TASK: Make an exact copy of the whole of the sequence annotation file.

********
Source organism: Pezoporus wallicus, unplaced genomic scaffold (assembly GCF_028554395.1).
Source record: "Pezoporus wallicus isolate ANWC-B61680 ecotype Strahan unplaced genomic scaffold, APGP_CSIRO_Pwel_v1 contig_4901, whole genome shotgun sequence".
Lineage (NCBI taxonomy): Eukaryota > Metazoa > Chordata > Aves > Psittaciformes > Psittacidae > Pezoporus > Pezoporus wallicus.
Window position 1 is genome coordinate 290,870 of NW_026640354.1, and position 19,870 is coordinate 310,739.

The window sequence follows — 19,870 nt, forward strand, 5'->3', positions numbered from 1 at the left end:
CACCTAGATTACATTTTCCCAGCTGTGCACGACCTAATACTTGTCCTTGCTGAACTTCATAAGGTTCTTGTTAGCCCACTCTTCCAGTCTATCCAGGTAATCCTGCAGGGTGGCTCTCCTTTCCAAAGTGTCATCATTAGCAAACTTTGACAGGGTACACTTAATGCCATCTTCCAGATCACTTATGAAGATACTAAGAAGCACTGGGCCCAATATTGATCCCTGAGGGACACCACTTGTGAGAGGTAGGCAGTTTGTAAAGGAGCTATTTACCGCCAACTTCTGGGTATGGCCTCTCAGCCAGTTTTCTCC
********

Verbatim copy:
Source organism: Pezoporus wallicus, unplaced genomic scaffold (assembly GCF_028554395.1).
Source record: "Pezoporus wallicus isolate ANWC-B61680 ecotype Strahan unplaced genomic scaffold, APGP_CSIRO_Pwel_v1 contig_4901, whole genome shotgun sequence".
Lineage (NCBI taxonomy): Eukaryota > Metazoa > Chordata > Aves > Psittaciformes > Psittacidae > Pezoporus > Pezoporus wallicus.
Window position 1 is genome coordinate 290,870 of NW_026640354.1, and position 19,870 is coordinate 310,739.

The window sequence follows — 19,870 nt, forward strand, 5'->3', positions numbered from 1 at the left end:
CACCTAGATTACATTTTCCCAGCTGTGCACGACCTAATACTTGTCCTTGCTGAACTTCATAAGGTTCTTGTTAGCCCACTCTTCCAGTCTATCCAGGTAATCCTGCAGGGTGGCTCTCCTTTCCAAAGTGTCATCATTAGCAAACTTTGACAGGGTACACTTAATGCCATCTTCCAGATCACTTATGAAGATACTAAGAAGCACTGGGCCCAATATTGATCCCTGAGGGACACCACTTGTGAGAGGTAGGCAGTTTGTAAAGGAGCTATTTACCGCCAACTTCTGGGTATGGCCTCTCAGCCAGTTTTCTCC